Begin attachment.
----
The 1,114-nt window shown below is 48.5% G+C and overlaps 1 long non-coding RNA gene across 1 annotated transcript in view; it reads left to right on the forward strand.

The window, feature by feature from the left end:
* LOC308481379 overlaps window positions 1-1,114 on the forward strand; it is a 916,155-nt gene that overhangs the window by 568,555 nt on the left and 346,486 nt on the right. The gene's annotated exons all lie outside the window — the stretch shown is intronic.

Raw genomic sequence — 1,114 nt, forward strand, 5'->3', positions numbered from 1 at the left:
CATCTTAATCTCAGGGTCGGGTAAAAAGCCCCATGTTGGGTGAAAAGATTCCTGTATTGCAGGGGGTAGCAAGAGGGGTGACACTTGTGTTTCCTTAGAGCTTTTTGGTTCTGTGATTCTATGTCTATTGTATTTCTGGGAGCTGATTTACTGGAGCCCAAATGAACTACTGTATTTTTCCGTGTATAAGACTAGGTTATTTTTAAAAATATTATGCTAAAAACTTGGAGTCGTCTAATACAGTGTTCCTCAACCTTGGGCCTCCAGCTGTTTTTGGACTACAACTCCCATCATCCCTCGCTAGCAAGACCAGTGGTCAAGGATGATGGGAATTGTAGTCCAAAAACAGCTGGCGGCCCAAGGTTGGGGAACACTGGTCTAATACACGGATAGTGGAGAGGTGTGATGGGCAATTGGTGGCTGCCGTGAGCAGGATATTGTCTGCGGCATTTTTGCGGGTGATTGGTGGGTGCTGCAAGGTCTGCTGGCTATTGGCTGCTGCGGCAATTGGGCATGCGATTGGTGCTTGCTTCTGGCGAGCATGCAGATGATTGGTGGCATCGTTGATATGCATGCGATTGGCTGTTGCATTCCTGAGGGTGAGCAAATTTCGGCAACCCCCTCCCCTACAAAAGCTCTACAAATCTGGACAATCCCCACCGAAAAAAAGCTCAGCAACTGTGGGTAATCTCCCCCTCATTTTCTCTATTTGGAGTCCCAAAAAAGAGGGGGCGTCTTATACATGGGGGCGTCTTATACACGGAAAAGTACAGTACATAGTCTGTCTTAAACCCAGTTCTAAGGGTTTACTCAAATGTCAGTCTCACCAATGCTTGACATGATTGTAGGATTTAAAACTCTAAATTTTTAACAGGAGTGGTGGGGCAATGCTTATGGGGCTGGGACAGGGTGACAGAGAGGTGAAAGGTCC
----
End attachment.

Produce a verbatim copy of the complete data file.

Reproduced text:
The 1,114-nt window shown below is 48.5% G+C and overlaps 1 long non-coding RNA gene across 1 annotated transcript in view; it reads left to right on the forward strand.

The window, feature by feature from the left end:
* LOC308481379 overlaps window positions 1-1,114 on the forward strand; it is a 916,155-nt gene that overhangs the window by 568,555 nt on the left and 346,486 nt on the right. The gene's annotated exons all lie outside the window — the stretch shown is intronic.

Raw genomic sequence — 1,114 nt, forward strand, 5'->3', positions numbered from 1 at the left:
CATCTTAATCTCAGGGTCGGGTAAAAAGCCCCATGTTGGGTGAAAAGATTCCTGTATTGCAGGGGGTAGCAAGAGGGGTGACACTTGTGTTTCCTTAGAGCTTTTTGGTTCTGTGATTCTATGTCTATTGTATTTCTGGGAGCTGATTTACTGGAGCCCAAATGAACTACTGTATTTTTCCGTGTATAAGACTAGGTTATTTTTAAAAATATTATGCTAAAAACTTGGAGTCGTCTAATACAGTGTTCCTCAACCTTGGGCCTCCAGCTGTTTTTGGACTACAACTCCCATCATCCCTCGCTAGCAAGACCAGTGGTCAAGGATGATGGGAATTGTAGTCCAAAAACAGCTGGCGGCCCAAGGTTGGGGAACACTGGTCTAATACACGGATAGTGGAGAGGTGTGATGGGCAATTGGTGGCTGCCGTGAGCAGGATATTGTCTGCGGCATTTTTGCGGGTGATTGGTGGGTGCTGCAAGGTCTGCTGGCTATTGGCTGCTGCGGCAATTGGGCATGCGATTGGTGCTTGCTTCTGGCGAGCATGCAGATGATTGGTGGCATCGTTGATATGCATGCGATTGGCTGTTGCATTCCTGAGGGTGAGCAAATTTCGGCAACCCCCTCCCCTACAAAAGCTCTACAAATCTGGACAATCCCCACCGAAAAAAAGCTCAGCAACTGTGGGTAATCTCCCCCTCATTTTCTCTATTTGGAGTCCCAAAAAAGAGGGGGCGTCTTATACATGGGGGCGTCTTATACACGGAAAAGTACAGTACATAGTCTGTCTTAAACCCAGTTCTAAGGGTTTACTCAAATGTCAGTCTCACCAATGCTTGACATGATTGTAGGATTTAAAACTCTAAATTTTTAACAGGAGTGGTGGGGCAATGCTTATGGGGCTGGGACAGGGTGACAGAGAGGTGAAAGGTCC